In an analogous French construction, the past participle would remain in its base form (Elle s'est lavé les mains), since the subject (elle) is the indirect object of the action, and since the direct object of the action (les mains) is placed after the verb.

I was under the impression that Italian and French had corresponding rules regarding the agreement of the past participle in compound verb tenses. Nevertheless, in Italian, the past participle of this construction agrees with the subject.

Could anyone please explain why?

  • Because the verb “lavare” must agree with the feminine usage.
    – Hachi
    Commented Jun 3, 2020 at 17:27
  • 2
    Welcome to Italian.SE! The rule you mention applies to French, but not to Italian.
    – Charo
    Commented Jun 3, 2020 at 17:38
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    With verbs accompanied by a reflexive pronoun we always use "essere" as auxiliary verb and past participle must agree either with subject or with direct object (but this option is less used), even if this reflexive pronoun acts as an indirect object.
    – Charo
    Commented Jun 3, 2020 at 17:55
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    Beware of deducing facts about Italian from French (or vice versa)! There are many many cases in which similar words have different genders, similar verbs use different auxiliaries, similar constructions work differently (as here).
    – DaG
    Commented Jun 3, 2020 at 18:13
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    See this article of Treccani Encyclopedia: you can either choose between "lei si è lavata le mani" (past participle agrees with subject) and "lei si è lavate le mani" (past participle agrees with direct object), but the latter is less used.
    – Charo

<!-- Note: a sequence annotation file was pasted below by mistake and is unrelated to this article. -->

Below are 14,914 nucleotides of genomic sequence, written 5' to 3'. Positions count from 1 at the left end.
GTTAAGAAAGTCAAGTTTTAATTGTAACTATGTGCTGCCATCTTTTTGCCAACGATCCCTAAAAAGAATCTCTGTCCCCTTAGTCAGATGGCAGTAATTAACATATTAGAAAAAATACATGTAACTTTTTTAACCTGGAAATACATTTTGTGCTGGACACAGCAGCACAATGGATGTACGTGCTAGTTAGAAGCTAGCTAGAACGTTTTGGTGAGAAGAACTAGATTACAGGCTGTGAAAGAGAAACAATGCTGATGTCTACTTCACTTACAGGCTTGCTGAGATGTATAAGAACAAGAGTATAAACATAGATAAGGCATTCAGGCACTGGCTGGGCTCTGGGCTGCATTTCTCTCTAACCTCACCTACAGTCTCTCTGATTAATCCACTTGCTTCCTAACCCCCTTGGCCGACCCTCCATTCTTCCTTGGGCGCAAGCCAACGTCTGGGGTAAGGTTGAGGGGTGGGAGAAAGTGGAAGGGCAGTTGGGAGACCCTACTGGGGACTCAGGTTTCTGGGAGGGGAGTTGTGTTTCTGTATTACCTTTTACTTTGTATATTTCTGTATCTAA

Commented Jun 3, 2020 at 18:15

1 Answer 1


You impression is wrong, sorry. In (modern) Italian, the participle in a verbal form constructed with the auxiliary essere agrees with the subject.

Renzo si è lavato le mani e si è messo la mascherina, poi è entrato nel negozio.

Lucia si è lavata le mani e si è messa la mascherina, poi è entrata nel negozio.

You could find in old books agreement with the direct object for reflexive verbs, something like

Renzo si è lavate le mani e si è messa la mascherina, poi è entrato nel negozio.

but this is not the current majority usage. Some people might use it, in order to use parlare ricercato (refined speech); I believe it's still an alive form in Tuscany. See Concordanza in the Enciclopedia Treccani. The case of the composite forms of the verb essere itself is a bit different, but it's not this case.

In French the participle agrees neither with the subject (elle) nor with the direct object (les mains): otherwise it would be lavée (which is not wrong, as far as I know) or lavées. Different rules.

Note that when the verb is constructed with the auxiliary avere (for example in the active passato prossimo) the participle usually doesn't agree with the subject. Actually the rule of agreement in this case is quite complex, see Past participle and changing endings with auxiliary verb "avere"

  • 1
    According to my French grammar book: « Le participe passé reste invariable si le verbe pronominal est suivi d'un complement d'objet direct. Comparez: - Elle s'est lavée en dix minutes (= elle a lavé elle-même). - Elle s'est lavé les cheveux (= elle a lavé ses cheveux) ». This is the rule to which the OP refers to in the question.
    – Charo
    Commented Jun 3, 2020 at 21:27
  • The past participle is just lavato and it doesn't require be as auxiliary verb. The passato prossimo for lavare is ho lavato.
    – apaderno
    Commented Jun 17, 2020 at 14:20
  • @kiamlaluno Here the verb is reflexive/medial and wants the auxiliary essere.
    – egreg
    Commented Jun 17, 2020 at 14:23
  • Indeed, but it should be more clear there is a difference between that and the passato prossimo or trapassato prossimo. Since the OP is not Italian, the user could think that Maria ha lavata il pavimento. is correct.
    – apaderno
    Commented Jun 17, 2020 at 14:29
  • @kiamlaluno OK, I added a note with a reference.
    – egreg
    Commented Jun 17, 2020 at 14:45

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